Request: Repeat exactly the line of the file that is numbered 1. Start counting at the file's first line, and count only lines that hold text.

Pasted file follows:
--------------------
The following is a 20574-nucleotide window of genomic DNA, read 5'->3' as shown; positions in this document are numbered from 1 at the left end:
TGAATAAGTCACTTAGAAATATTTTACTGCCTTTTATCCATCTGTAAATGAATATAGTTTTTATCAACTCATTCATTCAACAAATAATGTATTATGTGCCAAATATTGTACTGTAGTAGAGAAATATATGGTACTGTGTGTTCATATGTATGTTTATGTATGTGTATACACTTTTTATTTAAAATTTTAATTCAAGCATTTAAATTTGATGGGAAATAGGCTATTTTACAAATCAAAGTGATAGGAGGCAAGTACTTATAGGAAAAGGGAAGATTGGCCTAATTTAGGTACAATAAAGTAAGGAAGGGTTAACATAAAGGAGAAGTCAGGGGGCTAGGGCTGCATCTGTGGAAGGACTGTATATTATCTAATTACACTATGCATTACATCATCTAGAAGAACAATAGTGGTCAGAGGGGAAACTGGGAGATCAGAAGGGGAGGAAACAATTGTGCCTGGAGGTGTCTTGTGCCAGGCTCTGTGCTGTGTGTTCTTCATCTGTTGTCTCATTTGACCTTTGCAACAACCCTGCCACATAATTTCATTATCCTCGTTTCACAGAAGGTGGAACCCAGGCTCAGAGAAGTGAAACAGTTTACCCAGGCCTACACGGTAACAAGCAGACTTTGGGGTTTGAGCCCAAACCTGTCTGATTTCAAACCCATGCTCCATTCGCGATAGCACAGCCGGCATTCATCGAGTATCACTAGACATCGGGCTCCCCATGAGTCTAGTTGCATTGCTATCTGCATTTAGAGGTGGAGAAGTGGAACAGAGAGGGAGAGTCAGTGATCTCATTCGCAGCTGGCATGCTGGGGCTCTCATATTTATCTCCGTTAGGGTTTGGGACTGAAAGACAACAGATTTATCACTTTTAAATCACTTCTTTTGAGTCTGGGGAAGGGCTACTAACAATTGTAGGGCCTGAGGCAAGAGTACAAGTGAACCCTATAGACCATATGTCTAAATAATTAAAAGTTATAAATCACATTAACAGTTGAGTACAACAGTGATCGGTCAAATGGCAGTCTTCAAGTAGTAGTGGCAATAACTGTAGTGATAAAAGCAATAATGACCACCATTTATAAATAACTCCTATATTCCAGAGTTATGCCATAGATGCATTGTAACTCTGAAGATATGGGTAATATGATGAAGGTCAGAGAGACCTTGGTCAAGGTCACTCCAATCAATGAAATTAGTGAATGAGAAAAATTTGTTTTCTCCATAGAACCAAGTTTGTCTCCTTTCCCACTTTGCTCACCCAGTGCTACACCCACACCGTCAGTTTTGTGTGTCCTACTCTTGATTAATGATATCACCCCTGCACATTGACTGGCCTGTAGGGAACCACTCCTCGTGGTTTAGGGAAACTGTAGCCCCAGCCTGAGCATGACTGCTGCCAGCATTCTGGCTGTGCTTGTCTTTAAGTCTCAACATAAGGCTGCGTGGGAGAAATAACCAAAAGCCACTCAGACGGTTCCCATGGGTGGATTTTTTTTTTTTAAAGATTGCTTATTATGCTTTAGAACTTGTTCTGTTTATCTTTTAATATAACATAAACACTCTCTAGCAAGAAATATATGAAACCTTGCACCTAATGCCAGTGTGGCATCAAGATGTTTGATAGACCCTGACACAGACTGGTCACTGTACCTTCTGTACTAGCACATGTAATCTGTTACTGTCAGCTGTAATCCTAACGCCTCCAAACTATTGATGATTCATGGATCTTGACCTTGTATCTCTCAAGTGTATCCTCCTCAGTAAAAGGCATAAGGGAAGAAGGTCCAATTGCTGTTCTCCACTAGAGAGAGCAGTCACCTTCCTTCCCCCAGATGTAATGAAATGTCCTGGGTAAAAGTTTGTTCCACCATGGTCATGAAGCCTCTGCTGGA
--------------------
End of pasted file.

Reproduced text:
The following is a 20574-nucleotide window of genomic DNA, read 5'->3' as shown; positions in this document are numbered from 1 at the left end: